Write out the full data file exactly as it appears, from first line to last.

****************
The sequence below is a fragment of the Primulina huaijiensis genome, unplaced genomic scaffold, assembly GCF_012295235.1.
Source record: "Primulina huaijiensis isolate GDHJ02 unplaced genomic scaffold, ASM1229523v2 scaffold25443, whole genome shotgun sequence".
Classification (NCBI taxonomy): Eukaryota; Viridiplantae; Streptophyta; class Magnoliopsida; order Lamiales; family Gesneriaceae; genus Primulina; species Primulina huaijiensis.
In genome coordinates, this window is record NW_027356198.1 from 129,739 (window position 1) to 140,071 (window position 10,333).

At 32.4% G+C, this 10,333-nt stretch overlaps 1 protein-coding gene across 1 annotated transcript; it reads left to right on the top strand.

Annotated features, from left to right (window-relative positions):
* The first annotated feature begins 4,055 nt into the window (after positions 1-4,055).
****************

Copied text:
The sequence below is a fragment of the Primulina huaijiensis genome, unplaced genomic scaffold, assembly GCF_012295235.1.
Source record: "Primulina huaijiensis isolate GDHJ02 unplaced genomic scaffold, ASM1229523v2 scaffold25443, whole genome shotgun sequence".
Classification (NCBI taxonomy): Eukaryota; Viridiplantae; Streptophyta; class Magnoliopsida; order Lamiales; family Gesneriaceae; genus Primulina; species Primulina huaijiensis.
In genome coordinates, this window is record NW_027356198.1 from 129,739 (window position 1) to 140,071 (window position 10,333).

At 32.4% G+C, this 10,333-nt stretch overlaps 1 protein-coding gene across 1 annotated transcript; it reads left to right on the top strand.

Annotated features, from left to right (window-relative positions):
* The first annotated feature begins 4,055 nt into the window (after positions 1-4,055).